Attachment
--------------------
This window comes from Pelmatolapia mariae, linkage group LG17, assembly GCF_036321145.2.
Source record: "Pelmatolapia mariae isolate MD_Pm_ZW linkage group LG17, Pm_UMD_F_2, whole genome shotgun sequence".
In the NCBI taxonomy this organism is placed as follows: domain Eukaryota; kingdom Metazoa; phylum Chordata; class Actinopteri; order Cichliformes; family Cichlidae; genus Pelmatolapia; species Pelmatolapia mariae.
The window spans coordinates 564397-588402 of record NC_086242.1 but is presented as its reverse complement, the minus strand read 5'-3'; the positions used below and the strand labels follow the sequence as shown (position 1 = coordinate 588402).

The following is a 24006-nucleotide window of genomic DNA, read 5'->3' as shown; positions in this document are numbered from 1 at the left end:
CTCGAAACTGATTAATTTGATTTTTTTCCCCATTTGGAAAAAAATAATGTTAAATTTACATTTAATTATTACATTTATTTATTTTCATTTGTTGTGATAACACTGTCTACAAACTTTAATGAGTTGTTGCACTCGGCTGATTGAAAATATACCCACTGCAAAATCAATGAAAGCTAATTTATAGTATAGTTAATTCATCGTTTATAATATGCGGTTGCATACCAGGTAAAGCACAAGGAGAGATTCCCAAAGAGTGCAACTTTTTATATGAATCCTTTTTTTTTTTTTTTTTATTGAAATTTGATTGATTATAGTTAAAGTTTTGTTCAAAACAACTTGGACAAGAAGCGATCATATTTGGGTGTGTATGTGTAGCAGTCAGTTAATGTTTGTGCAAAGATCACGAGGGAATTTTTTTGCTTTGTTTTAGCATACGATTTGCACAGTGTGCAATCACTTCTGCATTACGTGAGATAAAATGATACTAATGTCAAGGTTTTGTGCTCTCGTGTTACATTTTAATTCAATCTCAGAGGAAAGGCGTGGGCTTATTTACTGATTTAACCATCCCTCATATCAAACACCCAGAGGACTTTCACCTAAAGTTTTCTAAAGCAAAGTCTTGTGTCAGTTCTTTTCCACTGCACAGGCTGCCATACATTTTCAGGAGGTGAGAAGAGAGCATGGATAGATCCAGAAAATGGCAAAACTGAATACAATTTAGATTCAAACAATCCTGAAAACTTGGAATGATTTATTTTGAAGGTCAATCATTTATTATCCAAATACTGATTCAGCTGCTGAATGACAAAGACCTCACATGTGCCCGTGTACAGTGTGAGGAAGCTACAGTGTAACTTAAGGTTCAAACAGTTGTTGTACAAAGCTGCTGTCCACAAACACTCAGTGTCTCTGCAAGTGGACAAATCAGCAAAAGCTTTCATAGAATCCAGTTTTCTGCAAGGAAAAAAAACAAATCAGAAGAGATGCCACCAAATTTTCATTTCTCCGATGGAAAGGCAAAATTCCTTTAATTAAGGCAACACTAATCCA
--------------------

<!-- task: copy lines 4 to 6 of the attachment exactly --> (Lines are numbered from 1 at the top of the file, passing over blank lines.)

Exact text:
The window spans coordinates 564397-588402 of record NC_086242.1 but is presented as its reverse complement, the minus strand read 5'-3'; the positions used below and the strand labels follow the sequence as shown (position 1 = coordinate 588402).

The following is a 24006-nucleotide window of genomic DNA, read 5'->3' as shown; positions in this document are numbered from 1 at the left end:
CTCGAAACTGATTAATTTGATTTTTTTCCCCATTTGGAAAAAAATAATGTTAAATTTACATTTAATTATTACATTTATTTATTTTCATTTGTTGTGATAACACTGTCTACAAACTTTAATGAGTTGTTGCACTCGGCTGATTGAAAATATACCCACTGCAAAATCAATGAAAGCTAATTTATAGTATAGTTAATTCATCGTTTATAATATGCGGTTGCATACCAGGTAAAGCACAAGGAGAGATTCCCAAAGAGTGCAACTTTTTATATGAATCCTTTTTTTTTTTTTTTTTATTGAAATTTGATTGATTATAGTTAAAGTTTTGTTCAAAACAACTTGGACAAGAAGCGATCATATTTGGGTGTGTATGTGTAGCAGTCAGTTAATGTTTGTGCAAAGATCACGAGGGAATTTTTTTGCTTTGTTTTAGCATACGATTTGCACAGTGTGCAATCACTTCTGCATTACGTGAGATAAAATGATACTAATGTCAAGGTTTTGTGCTCTCGTGTTACATTTTAATTCAATCTCAGAGGAAAGGCGTGGGCTTATTTACTGATTTAACCATCCCTCATATCAAACACCCAGAGGACTTTCACCTAAAGTTTTCTAAAGCAAAGTCTTGTGTCAGTTCTTTTCCACTGCACAGGCTGCCATACATTTTCAGGAGGTGAGAAGAGAGCATGGATAGATCCAGAAAATGGCAAAACTGAATACAATTTAGATTCAAACAATCCTGAAAACTTGGAATGATTTATTTTGAAGGTCAATCATTTATTATCCAAATACTGATTCAGCTGCTGAATGACAAAGACCTCACATGTGCCCGTGTACAGTGTGAGGAAGCTACAGTGTAACTTAAGGTTCAAACAGTTGTTGTACAAAGCTGCTGTCCACAAACACTCAGTGTCTCTGCAAGTGGACAAATCAGCAAAAGCTTTCATAGAATCCAGTTTTCTGCAAGGAAAAAAAACAAATCAGAAGAGATGCCACCAAATTTTCATTTCTCCGATGGAAAGGCAAAATTCCTTTAATTAAGGCAACACTAATCCA